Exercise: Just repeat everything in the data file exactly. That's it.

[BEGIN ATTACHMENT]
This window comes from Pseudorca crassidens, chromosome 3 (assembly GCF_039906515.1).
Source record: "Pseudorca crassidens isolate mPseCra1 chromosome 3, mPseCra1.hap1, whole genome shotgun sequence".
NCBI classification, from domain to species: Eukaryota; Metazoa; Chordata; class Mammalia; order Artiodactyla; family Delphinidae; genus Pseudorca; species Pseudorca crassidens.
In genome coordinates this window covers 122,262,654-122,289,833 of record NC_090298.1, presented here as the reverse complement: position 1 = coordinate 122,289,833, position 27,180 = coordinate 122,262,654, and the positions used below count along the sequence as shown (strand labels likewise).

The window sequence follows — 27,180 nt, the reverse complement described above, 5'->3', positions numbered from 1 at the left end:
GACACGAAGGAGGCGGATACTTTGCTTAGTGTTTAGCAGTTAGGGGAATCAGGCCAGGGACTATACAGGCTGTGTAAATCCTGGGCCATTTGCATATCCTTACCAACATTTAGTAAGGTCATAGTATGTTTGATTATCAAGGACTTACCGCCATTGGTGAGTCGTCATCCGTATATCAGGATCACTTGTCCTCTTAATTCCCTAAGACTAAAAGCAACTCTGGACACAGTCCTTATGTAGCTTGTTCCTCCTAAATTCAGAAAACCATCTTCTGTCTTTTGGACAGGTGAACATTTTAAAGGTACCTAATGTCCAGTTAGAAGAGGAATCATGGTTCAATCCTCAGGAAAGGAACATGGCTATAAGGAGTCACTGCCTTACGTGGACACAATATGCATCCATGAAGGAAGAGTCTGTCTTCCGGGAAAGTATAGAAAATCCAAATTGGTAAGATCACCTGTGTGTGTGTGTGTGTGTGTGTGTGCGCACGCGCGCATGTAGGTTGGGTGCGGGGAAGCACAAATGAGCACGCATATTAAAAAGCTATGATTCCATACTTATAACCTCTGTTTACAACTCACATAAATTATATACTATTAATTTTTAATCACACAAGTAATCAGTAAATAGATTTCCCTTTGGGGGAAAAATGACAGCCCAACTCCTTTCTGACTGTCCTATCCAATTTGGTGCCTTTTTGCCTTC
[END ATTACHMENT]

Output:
This window comes from Pseudorca crassidens, chromosome 3 (assembly GCF_039906515.1).
Source record: "Pseudorca crassidens isolate mPseCra1 chromosome 3, mPseCra1.hap1, whole genome shotgun sequence".
NCBI classification, from domain to species: Eukaryota; Metazoa; Chordata; class Mammalia; order Artiodactyla; family Delphinidae; genus Pseudorca; species Pseudorca crassidens.
In genome coordinates this window covers 122,262,654-122,289,833 of record NC_090298.1, presented here as the reverse complement: position 1 = coordinate 122,289,833, position 27,180 = coordinate 122,262,654, and the positions used below count along the sequence as shown (strand labels likewise).

The window sequence follows — 27,180 nt, the reverse complement described above, 5'->3', positions numbered from 1 at the left end:
GACACGAAGGAGGCGGATACTTTGCTTAGTGTTTAGCAGTTAGGGGAATCAGGCCAGGGACTATACAGGCTGTGTAAATCCTGGGCCATTTGCATATCCTTACCAACATTTAGTAAGGTCATAGTATGTTTGATTATCAAGGACTTACCGCCATTGGTGAGTCGTCATCCGTATATCAGGATCACTTGTCCTCTTAATTCCCTAAGACTAAAAGCAACTCTGGACACAGTCCTTATGTAGCTTGTTCCTCCTAAATTCAGAAAACCATCTTCTGTCTTTTGGACAGGTGAACATTTTAAAGGTACCTAATGTCCAGTTAGAAGAGGAATCATGGTTCAATCCTCAGGAAAGGAACATGGCTATAAGGAGTCACTGCCTTACGTGGACACAATATGCATCCATGAAGGAAGAGTCTGTCTTCCGGGAAAGTATAGAAAATCCAAATTGGTAAGATCACCTGTGTGTGTGTGTGTGTGTGTGTGTGCGCACGCGCGCATGTAGGTTGGGTGCGGGGAAGCACAAATGAGCACGCATATTAAAAAGCTATGATTCCATACTTATAACCTCTGTTTACAACTCACATAAATTATATACTATTAATTTTTAATCACACAAGTAATCAGTAAATAGATTTCCCTTTGGGGGAAAAATGACAGCCCAACTCCTTTCTGACTGTCCTATCCAATTTGGTGCCTTTTTGCCTTC